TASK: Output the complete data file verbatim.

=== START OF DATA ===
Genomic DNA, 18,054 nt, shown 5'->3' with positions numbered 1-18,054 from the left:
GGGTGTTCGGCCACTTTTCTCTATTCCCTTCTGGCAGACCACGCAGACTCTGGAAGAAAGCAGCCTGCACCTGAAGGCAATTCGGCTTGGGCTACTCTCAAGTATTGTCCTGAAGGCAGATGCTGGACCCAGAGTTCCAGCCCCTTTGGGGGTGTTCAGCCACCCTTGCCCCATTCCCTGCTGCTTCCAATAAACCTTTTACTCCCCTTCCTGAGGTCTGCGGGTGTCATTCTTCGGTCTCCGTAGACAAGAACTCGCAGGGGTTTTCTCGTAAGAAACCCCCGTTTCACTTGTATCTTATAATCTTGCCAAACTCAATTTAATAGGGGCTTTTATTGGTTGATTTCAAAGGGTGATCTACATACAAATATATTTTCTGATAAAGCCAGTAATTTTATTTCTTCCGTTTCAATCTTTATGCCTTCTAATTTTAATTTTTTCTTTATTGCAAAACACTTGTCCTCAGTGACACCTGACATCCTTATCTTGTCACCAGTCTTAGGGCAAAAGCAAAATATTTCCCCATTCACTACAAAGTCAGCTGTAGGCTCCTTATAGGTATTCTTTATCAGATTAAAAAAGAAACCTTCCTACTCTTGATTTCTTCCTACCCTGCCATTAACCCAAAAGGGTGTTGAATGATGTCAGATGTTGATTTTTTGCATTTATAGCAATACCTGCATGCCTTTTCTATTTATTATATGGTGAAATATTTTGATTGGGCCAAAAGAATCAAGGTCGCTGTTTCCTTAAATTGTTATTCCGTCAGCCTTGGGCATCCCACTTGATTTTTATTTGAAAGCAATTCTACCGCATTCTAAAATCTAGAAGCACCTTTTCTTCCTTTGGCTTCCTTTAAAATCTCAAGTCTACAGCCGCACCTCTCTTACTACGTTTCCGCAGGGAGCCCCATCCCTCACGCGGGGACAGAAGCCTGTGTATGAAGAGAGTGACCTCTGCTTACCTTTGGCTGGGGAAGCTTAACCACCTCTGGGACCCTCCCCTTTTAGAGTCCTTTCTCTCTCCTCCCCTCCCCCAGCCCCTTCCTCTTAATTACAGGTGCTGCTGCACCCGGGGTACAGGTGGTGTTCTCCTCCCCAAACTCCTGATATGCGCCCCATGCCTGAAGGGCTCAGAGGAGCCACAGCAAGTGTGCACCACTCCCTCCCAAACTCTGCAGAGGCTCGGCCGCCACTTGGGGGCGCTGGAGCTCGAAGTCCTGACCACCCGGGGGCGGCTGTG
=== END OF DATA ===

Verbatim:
Genomic DNA, 18,054 nt, shown 5'->3' with positions numbered 1-18,054 from the left:
GGGTGTTCGGCCACTTTTCTCTATTCCCTTCTGGCAGACCACGCAGACTCTGGAAGAAAGCAGCCTGCACCTGAAGGCAATTCGGCTTGGGCTACTCTCAAGTATTGTCCTGAAGGCAGATGCTGGACCCAGAGTTCCAGCCCCTTTGGGGGTGTTCAGCCACCCTTGCCCCATTCCCTGCTGCTTCCAATAAACCTTTTACTCCCCTTCCTGAGGTCTGCGGGTGTCATTCTTCGGTCTCCGTAGACAAGAACTCGCAGGGGTTTTCTCGTAAGAAACCCCCGTTTCACTTGTATCTTATAATCTTGCCAAACTCAATTTAATAGGGGCTTTTATTGGTTGATTTCAAAGGGTGATCTACATACAAATATATTTTCTGATAAAGCCAGTAATTTTATTTCTTCCGTTTCAATCTTTATGCCTTCTAATTTTAATTTTTTCTTTATTGCAAAACACTTGTCCTCAGTGACACCTGACATCCTTATCTTGTCACCAGTCTTAGGGCAAAAGCAAAATATTTCCCCATTCACTACAAAGTCAGCTGTAGGCTCCTTATAGGTATTCTTTATCAGATTAAAAAAGAAACCTTCCTACTCTTGATTTCTTCCTACCCTGCCATTAACCCAAAAGGGTGTTGAATGATGTCAGATGTTGATTTTTTGCATTTATAGCAATACCTGCATGCCTTTTCTATTTATTATATGGTGAAATATTTTGATTGGGCCAAAAGAATCAAGGTCGCTGTTTCCTTAAATTGTTATTCCGTCAGCCTTGGGCATCCCACTTGATTTTTATTTGAAAGCAATTCTACCGCATTCTAAAATCTAGAAGCACCTTTTCTTCCTTTGGCTTCCTTTAAAATCTCAAGTCTACAGCCGCACCTCTCTTACTACGTTTCCGCAGGGAGCCCCATCCCTCACGCGGGGACAGAAGCCTGTGTATGAAGAGAGTGACCTCTGCTTACCTTTGGCTGGGGAAGCTTAACCACCTCTGGGACCCTCCCCTTTTAGAGTCCTTTCTCTCTCCTCCCCTCCCCCAGCCCCTTCCTCTTAATTACAGGTGCTGCTGCACCCGGGGTACAGGTGGTGTTCTCCTCCCCAAACTCCTGATATGCGCCCCATGCCTGAAGGGCTCAGAGGAGCCACAGCAAGTGTGCACCACTCCCTCCCAAACTCTGCAGAGGCTCGGCCGCCACTTGGGGGCGCTGGAGCTCGAAGTCCTGACCACCCGGGGGCGGCTGTG